Air Arabia vs. flydubai: Who is winning the low-cost battle?

October 30, 2018 8:30 am


Air Arabia, the Middle East and North Africa’s first and largest low-cost carrier (LCC), celebrated 15 years of operations this Sunday, October 28. The company has enjoyed continued success over the years, earning $180 million in profit in 2017.

Yet, the LCC has not been without a competitor.

In 2009, six years after it commenced operations, Air Arabia saw a rival LCC appear on the scene: flydubai. Air Arabia has the cost efficiency advantage because they operate out of Sharjah, yet this hasn’t dissuaded its Dubai-based nemesis from catching up, and fast.

Below, we compare important figures from both companies, for an overview of how each is performing. Take a look for yourself.

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To reiterate, despite a six-year head start by Air Arabia, flydubai has covered significant ground in the years to follow. Their fleet outnumbers Air Arabia’s in number.

Furthermore, the company is anticipating exponential growth in the coming years – they expect to receive 295 aircraft.

While their $10.1 million profit is measly compared to Air Arabia’s $180 million, their revenue has outperformed. flydubai’s revenue outperformed Air Arabia’s $1 billion by 50%, or half a billion. The Dubai-based company could possibly be thanking its code-sharing partnership with Emirates for the large volume of sales. Air Arabia is not code sharing with any UAE carrier as of this writing.

Given its backlog, flydubai is also looking to overtake the Sharjah-based LLC in terms of fleet.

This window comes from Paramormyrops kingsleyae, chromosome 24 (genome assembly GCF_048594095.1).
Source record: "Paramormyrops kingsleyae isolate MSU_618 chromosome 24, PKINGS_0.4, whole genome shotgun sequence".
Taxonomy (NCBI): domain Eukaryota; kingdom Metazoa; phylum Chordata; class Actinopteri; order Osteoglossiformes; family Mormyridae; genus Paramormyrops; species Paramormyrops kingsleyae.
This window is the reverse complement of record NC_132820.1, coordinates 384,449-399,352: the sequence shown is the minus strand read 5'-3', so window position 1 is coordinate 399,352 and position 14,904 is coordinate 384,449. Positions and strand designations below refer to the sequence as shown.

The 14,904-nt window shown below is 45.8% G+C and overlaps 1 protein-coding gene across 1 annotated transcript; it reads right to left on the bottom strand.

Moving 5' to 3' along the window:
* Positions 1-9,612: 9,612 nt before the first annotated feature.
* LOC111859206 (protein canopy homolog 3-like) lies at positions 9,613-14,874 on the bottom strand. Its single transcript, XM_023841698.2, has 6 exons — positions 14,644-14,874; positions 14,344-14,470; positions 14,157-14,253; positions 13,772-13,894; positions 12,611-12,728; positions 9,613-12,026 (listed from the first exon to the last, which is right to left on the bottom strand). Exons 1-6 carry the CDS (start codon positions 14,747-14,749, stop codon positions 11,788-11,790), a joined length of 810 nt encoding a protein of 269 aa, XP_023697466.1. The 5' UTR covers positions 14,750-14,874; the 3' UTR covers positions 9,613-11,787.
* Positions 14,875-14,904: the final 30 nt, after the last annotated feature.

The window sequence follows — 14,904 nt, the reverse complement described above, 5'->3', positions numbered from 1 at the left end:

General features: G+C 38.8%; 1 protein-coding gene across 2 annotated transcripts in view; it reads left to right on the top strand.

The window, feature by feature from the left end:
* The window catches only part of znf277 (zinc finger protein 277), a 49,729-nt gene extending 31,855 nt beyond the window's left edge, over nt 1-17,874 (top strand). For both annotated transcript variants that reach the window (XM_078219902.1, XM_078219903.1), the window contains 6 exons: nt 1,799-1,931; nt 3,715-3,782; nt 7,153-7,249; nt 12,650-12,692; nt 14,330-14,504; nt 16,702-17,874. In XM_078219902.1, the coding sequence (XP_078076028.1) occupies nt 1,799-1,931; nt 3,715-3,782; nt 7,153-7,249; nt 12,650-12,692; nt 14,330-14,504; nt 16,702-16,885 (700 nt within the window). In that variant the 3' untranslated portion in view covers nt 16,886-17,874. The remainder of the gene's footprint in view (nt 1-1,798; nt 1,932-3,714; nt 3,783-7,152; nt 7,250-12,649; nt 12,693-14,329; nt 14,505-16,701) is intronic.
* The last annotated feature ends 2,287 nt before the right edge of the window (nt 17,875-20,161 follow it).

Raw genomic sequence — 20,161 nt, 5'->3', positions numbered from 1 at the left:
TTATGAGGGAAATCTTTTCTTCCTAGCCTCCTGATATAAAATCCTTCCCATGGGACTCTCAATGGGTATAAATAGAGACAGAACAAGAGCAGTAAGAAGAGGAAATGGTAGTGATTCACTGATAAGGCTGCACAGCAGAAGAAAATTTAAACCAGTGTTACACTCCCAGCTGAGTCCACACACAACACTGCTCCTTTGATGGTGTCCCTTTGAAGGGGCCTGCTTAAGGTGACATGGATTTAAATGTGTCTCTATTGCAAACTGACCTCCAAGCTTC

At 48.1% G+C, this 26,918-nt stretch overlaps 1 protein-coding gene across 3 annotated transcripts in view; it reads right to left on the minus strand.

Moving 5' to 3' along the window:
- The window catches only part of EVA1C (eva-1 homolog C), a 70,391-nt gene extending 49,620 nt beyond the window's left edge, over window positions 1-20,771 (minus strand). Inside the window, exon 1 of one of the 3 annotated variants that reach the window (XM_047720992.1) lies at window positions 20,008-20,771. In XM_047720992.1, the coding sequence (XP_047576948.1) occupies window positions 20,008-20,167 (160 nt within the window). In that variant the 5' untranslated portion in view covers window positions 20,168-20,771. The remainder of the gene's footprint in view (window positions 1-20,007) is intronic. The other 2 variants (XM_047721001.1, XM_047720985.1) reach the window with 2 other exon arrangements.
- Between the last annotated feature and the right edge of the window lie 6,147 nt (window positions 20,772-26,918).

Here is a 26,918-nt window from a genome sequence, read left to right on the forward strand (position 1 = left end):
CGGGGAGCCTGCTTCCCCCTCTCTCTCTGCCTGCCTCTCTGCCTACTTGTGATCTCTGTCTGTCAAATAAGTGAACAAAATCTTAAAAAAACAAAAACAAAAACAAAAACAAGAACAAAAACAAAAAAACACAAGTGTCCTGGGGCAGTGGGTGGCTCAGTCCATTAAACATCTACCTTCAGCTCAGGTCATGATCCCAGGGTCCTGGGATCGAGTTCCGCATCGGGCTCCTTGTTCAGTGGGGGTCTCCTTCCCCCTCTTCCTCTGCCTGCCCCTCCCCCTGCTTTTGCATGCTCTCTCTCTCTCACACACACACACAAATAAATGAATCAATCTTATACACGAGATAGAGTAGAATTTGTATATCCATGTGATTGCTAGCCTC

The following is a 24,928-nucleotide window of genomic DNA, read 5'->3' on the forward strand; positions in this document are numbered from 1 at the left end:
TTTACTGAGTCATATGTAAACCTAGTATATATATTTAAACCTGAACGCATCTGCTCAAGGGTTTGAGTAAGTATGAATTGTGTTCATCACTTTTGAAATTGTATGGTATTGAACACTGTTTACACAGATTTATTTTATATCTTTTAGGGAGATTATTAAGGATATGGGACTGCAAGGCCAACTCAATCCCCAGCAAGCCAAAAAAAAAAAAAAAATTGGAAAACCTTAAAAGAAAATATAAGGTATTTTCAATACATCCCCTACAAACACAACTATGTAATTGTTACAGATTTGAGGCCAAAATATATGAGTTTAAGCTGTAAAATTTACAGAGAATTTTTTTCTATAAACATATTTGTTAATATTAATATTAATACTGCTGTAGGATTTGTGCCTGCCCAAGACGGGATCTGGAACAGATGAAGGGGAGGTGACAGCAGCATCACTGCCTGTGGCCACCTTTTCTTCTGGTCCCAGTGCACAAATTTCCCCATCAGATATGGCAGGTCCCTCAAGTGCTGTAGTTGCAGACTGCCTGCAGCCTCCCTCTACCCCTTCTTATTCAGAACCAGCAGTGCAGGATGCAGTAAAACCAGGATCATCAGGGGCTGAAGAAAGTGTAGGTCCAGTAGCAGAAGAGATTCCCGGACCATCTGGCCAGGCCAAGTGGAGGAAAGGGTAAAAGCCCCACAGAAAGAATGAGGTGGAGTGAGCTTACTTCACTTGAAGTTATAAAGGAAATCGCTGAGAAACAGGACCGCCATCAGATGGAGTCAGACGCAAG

If Air Arabia is not careful, they could lose major market share in the coming years.

Air Arabia rebrands to stay afloat?

While the carrier is doing great at the moment, with great profit margins, Air Arabia’s decision to rebrand could have come as a result of the mounting competition. If it does not stay on its toes, it could lose ground to flydubai in no time.

A statement by the airline said, “Air Arabia’s new brand identity grows from the idea ‘Now, more than ever’ reflecting Air Arabia’s ambitious, customer-relevant and eager personality while positioned to provide customers with true value and accessible air travel options.”

The airline has maintained its symbol, the seagull, “modernizing it and further spreading its wings reflecting the carrier’s growth and outlook while staying true to its original look,” the statement said.

The rebranding should steer the company in a new direction, while maintaining its image of bringing customers budget-friendly trips and convenience.

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Mark Anthony Karam
By Mark Anthony Karam
Journalist
Mark Anthony Karam has 3 years experience in the field of visual and written media, having earned his Masters degree from the UK. You can get in touch with him here: [email protected]



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